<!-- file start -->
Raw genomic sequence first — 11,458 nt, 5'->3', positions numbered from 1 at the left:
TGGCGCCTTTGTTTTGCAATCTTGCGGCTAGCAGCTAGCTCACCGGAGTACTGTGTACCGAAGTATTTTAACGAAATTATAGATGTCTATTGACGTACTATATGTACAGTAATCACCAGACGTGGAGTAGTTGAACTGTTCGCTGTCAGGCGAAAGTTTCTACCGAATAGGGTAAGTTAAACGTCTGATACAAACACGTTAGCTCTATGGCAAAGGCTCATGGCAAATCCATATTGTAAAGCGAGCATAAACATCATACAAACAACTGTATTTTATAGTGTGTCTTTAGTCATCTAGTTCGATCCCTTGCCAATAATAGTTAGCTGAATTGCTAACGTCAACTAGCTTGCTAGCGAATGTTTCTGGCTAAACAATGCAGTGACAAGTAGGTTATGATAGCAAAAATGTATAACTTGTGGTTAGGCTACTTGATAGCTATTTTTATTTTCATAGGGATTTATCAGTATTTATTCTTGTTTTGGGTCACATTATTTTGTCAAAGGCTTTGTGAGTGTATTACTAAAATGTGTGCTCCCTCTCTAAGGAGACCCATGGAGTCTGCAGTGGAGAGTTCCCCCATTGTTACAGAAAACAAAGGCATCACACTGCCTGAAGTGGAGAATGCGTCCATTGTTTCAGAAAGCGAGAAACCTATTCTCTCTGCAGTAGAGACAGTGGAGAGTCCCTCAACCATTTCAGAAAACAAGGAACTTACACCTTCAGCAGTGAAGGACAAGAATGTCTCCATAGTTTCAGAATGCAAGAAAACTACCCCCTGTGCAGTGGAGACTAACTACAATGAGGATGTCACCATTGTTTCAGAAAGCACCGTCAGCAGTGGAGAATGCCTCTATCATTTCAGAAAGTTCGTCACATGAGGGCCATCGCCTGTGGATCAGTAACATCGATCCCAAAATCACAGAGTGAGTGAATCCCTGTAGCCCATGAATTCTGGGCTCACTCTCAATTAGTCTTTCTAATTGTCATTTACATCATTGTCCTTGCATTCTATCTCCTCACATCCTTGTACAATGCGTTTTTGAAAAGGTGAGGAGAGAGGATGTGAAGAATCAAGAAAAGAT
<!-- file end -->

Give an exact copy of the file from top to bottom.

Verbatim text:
Raw genomic sequence first — 11,458 nt, 5'->3', positions numbered from 1 at the left:
TGGCGCCTTTGTTTTGCAATCTTGCGGCTAGCAGCTAGCTCACCGGAGTACTGTGTACCGAAGTATTTTAACGAAATTATAGATGTCTATTGACGTACTATATGTACAGTAATCACCAGACGTGGAGTAGTTGAACTGTTCGCTGTCAGGCGAAAGTTTCTACCGAATAGGGTAAGTTAAACGTCTGATACAAACACGTTAGCTCTATGGCAAAGGCTCATGGCAAATCCATATTGTAAAGCGAGCATAAACATCATACAAACAACTGTATTTTATAGTGTGTCTTTAGTCATCTAGTTCGATCCCTTGCCAATAATAGTTAGCTGAATTGCTAACGTCAACTAGCTTGCTAGCGAATGTTTCTGGCTAAACAATGCAGTGACAAGTAGGTTATGATAGCAAAAATGTATAACTTGTGGTTAGGCTACTTGATAGCTATTTTTATTTTCATAGGGATTTATCAGTATTTATTCTTGTTTTGGGTCACATTATTTTGTCAAAGGCTTTGTGAGTGTATTACTAAAATGTGTGCTCCCTCTCTAAGGAGACCCATGGAGTCTGCAGTGGAGAGTTCCCCCATTGTTACAGAAAACAAAGGCATCACACTGCCTGAAGTGGAGAATGCGTCCATTGTTTCAGAAAGCGAGAAACCTATTCTCTCTGCAGTAGAGACAGTGGAGAGTCCCTCAACCATTTCAGAAAACAAGGAACTTACACCTTCAGCAGTGAAGGACAAGAATGTCTCCATAGTTTCAGAATGCAAGAAAACTACCCCCTGTGCAGTGGAGACTAACTACAATGAGGATGTCACCATTGTTTCAGAAAGCACCGTCAGCAGTGGAGAATGCCTCTATCATTTCAGAAAGTTCGTCACATGAGGGCCATCGCCTGTGGATCAGTAACATCGATCCCAAAATCACAGAGTGAGTGAATCCCTGTAGCCCATGAATTCTGGGCTCACTCTCAATTAGTCTTTCTAATTGTCATTTACATCATTGTCCTTGCATTCTATCTCCTCACATCCTTGTACAATGCGTTTTTGAAAAGGTGAGGAGAGAGGATGTGAAGAATCAAGAAAAGAT